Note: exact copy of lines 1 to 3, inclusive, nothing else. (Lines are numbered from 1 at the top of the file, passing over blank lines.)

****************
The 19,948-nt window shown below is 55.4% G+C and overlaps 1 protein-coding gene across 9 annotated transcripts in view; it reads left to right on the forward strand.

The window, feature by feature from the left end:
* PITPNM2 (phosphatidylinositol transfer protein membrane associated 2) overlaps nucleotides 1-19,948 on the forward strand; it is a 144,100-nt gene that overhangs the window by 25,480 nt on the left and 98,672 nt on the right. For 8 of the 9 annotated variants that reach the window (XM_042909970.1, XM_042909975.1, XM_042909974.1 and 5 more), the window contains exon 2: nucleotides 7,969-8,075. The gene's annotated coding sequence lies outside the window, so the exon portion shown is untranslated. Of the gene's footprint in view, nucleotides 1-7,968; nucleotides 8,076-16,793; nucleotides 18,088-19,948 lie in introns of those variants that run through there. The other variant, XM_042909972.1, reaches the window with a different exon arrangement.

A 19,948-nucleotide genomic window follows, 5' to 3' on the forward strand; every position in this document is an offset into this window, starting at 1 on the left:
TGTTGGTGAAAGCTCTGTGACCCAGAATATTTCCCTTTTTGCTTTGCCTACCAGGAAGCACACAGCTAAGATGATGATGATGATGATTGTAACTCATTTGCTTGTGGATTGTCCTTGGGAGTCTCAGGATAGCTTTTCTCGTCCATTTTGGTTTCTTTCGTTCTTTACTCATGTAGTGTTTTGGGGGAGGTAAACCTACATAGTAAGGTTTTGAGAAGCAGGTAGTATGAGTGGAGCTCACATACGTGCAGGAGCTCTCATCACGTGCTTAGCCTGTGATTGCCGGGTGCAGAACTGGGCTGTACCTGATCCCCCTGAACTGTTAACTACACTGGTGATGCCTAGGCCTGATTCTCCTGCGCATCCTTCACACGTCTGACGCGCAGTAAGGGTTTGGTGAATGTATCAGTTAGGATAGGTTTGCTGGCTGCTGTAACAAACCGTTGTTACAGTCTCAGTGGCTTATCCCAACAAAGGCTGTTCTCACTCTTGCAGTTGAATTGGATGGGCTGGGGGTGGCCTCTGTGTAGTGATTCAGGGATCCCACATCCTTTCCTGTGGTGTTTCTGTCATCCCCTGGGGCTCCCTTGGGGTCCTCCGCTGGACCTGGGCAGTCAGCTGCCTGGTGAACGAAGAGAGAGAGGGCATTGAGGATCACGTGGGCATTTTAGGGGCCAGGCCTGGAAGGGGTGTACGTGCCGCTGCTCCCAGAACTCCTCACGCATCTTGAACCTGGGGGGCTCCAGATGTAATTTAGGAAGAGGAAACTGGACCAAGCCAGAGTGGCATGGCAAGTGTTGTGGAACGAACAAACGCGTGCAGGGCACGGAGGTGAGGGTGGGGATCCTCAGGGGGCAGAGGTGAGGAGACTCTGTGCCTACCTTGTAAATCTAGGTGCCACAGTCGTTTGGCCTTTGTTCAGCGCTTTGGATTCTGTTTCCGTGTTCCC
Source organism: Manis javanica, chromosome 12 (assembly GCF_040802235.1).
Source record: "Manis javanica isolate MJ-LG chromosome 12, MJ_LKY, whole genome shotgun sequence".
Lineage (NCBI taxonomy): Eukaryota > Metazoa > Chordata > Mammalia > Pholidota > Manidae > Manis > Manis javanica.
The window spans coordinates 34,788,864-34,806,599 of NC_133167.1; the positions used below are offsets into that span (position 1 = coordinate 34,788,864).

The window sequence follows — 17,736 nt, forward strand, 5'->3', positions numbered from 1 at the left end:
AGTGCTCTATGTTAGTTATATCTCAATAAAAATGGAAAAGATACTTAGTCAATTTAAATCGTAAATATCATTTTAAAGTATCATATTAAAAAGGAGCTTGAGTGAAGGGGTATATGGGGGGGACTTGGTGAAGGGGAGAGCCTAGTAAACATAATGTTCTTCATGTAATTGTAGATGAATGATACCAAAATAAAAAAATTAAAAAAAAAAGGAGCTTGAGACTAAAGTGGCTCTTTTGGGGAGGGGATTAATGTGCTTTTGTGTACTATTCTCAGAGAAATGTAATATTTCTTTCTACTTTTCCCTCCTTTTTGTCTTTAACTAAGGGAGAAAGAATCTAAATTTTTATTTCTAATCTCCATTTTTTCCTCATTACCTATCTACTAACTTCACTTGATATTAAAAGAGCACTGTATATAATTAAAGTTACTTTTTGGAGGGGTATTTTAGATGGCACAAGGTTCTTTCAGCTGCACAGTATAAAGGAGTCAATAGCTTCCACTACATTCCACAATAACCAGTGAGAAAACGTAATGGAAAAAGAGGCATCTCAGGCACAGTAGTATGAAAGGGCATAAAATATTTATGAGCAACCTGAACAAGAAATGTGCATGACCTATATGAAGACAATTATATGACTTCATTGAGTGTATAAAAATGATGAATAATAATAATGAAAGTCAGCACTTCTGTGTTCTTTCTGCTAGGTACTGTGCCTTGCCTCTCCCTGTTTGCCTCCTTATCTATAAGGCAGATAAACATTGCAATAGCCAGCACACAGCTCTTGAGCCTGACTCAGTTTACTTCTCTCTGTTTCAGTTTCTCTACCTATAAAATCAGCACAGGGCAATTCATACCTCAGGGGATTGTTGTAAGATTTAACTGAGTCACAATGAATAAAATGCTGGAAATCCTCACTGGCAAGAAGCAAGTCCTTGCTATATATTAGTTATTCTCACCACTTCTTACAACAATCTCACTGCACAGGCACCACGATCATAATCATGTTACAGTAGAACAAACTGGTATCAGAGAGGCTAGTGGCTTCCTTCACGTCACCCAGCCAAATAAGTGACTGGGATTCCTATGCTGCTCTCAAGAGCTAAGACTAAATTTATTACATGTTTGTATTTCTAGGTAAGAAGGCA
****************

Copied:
The 19,948-nt window shown below is 55.4% G+C and overlaps 1 protein-coding gene across 9 annotated transcripts in view; it reads left to right on the forward strand.

The window, feature by feature from the left end:
* PITPNM2 (phosphatidylinositol transfer protein membrane associated 2) overlaps nucleotides 1-19,948 on the forward strand; it is a 144,100-nt gene that overhangs the window by 25,480 nt on the left and 98,672 nt on the right. For 8 of the 9 annotated variants that reach the window (XM_042909970.1, XM_042909975.1, XM_042909974.1 and 5 more), the window contains exon 2: nucleotides 7,969-8,075. The gene's annotated coding sequence lies outside the window, so the exon portion shown is untranslated. Of the gene's footprint in view, nucleotides 1-7,968; nucleotides 8,076-16,793; nucleotides 18,088-19,948 lie in introns of those variants that run through there. The other variant, XM_042909972.1, reaches the window with a different exon arrangement.